This image, released in January 2005, shows design plans for the Grand Ko Olina Interactive Aquarium's Adventure Lagoon and Shark Island. Ko Olina officials said the project is expected to open in late 2008.
Legislators assured of aquarium project
Ko Olina officials say the planned attraction is slated to open 2008
As the Legislature considers yanking $75 million in tax credits granted three years ago to build a "world class" aquarium at Ko Olina, the project's developers scrambled this week to update lawmakers on their plans and reaffirm their commitment to getting it done.
Although no contract has been signed with attraction developer U.S. Aquarium Team Inc., Ko Olina officials said they have commitments from the company and that the project is expected to open in late 2008. The price tag was estimated at between $60 million and $80 million.
"Yes, they are in full bore putting together design elements," Mike Nelson, vice president of Ko Olina Resort & Marina, told lawmakers at an informational briefing yesterday. "We're all on the same page."
The proposal to repeal the tax credits, House Bill 2799, is scheduled for a preliminary vote before the House Tourism and Culture Committee on Tuesday. However, Committee Chairman Jerry Chang (D, Piihonua-Kaumana) acknowledged that it is unlikely to pass.
"It's hard for us to repeal it right now because of the commitment we already made and the financial commitment that they already made," Chang said.
The Legislature passed the measure in 2003 granting $75 million in tax credits over 10 years for the development of the aquarium project. Gov. Linda Lingle signed the bill, which had been vetoed the previous year by then-Gov. Ben Cayetano.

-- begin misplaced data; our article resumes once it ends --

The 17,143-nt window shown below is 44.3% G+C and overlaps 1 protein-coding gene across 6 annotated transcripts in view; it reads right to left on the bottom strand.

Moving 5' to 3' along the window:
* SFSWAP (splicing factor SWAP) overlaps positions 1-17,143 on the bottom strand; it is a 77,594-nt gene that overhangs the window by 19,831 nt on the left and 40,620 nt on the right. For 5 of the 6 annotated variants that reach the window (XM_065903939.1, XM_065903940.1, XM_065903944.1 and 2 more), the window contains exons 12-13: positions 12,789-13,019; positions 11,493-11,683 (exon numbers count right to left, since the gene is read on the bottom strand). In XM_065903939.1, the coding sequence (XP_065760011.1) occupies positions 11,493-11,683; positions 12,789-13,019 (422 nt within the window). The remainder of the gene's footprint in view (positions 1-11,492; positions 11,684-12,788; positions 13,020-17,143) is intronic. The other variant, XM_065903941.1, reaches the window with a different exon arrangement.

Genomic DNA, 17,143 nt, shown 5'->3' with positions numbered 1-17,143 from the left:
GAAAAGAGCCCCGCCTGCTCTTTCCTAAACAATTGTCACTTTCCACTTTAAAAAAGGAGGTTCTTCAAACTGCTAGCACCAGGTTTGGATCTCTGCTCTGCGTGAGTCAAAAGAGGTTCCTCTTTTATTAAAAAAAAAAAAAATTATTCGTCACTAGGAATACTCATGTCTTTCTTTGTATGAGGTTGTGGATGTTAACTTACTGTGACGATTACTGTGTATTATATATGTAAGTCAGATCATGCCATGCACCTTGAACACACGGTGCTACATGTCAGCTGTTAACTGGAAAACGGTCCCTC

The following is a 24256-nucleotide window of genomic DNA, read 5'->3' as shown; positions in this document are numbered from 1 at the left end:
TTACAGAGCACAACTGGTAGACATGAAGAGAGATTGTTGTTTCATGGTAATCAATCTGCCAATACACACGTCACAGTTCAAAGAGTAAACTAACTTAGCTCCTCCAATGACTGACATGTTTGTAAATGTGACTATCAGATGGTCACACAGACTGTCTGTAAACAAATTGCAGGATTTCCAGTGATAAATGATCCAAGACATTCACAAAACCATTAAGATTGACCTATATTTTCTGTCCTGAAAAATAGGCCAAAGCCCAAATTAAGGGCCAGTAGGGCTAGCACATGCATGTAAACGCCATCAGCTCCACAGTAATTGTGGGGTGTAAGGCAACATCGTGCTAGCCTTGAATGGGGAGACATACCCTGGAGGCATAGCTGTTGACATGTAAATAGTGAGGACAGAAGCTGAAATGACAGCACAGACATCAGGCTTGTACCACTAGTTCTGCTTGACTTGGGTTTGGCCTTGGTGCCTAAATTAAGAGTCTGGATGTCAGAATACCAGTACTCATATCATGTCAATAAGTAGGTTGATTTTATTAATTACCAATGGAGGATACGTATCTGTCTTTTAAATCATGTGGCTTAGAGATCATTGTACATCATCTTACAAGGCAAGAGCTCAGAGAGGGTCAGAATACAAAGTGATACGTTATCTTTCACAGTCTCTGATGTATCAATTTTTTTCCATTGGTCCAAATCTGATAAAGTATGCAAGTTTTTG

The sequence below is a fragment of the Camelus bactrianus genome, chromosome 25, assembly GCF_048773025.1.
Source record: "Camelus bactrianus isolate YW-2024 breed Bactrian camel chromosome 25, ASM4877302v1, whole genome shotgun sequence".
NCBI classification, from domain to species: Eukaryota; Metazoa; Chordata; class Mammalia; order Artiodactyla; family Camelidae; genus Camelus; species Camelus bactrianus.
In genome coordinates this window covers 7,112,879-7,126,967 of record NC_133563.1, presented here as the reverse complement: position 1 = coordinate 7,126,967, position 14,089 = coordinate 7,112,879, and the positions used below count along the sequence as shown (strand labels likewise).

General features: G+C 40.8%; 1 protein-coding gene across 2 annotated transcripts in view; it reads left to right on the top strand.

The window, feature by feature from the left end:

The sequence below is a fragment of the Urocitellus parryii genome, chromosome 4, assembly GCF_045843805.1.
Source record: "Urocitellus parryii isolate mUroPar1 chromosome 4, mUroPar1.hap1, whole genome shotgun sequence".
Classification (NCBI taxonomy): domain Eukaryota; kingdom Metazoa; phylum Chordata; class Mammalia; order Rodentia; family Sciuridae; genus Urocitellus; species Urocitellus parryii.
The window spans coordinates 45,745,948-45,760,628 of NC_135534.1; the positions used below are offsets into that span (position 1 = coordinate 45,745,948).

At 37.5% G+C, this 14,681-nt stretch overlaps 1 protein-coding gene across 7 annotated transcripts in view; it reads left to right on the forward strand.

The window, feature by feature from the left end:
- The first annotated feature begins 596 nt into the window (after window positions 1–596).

Yesterday's briefing came after lawmakers were unhappy with a presentation by Ko Olina officials on Tuesday, when the bill was heard before the committee.
Ko Olina developers said the mere introduction of the bill had hurt the project, with some investors getting nervous over the possibility of having the funding mechanism pulled.
"I think we've answered the questions," said Todd Apo, vice president of the Ko Olina Community Association. Apo also is a member of the Honolulu City Council and chairman of the transportation committee.
"I hope this repeal bill can disappear as soon as possible and keep everyone involved in the project on track," he added.
The proposal was introduced by House Vice Speaker K. Mark Takai (D, Newtown-Pearl City), who opposed the tax credits three years ago. Takai said he continues to believe that tax credits should be industrywide and not specific to a single company.
"There was some concern out there in the community that actually the Ko Olina project was off track and they weren't going to utilize the tax credits," Takai said. "The other thing was we just needed to see how they were doing, because the thing was off and on for the past couple years.
"We've just got to keep the aquarium developers focused on what the commitments they made to the state were, and we've got to make sure that they just continue along the path that they promised."
Apo and Nelson noted that the project had changed in scope since 2003, mostly because they needed to find a different site on the grounds of the 642-acre resort and marina to comply with zoning rules. Both said they expect final designs to be completed and presented to the community by the end of this year.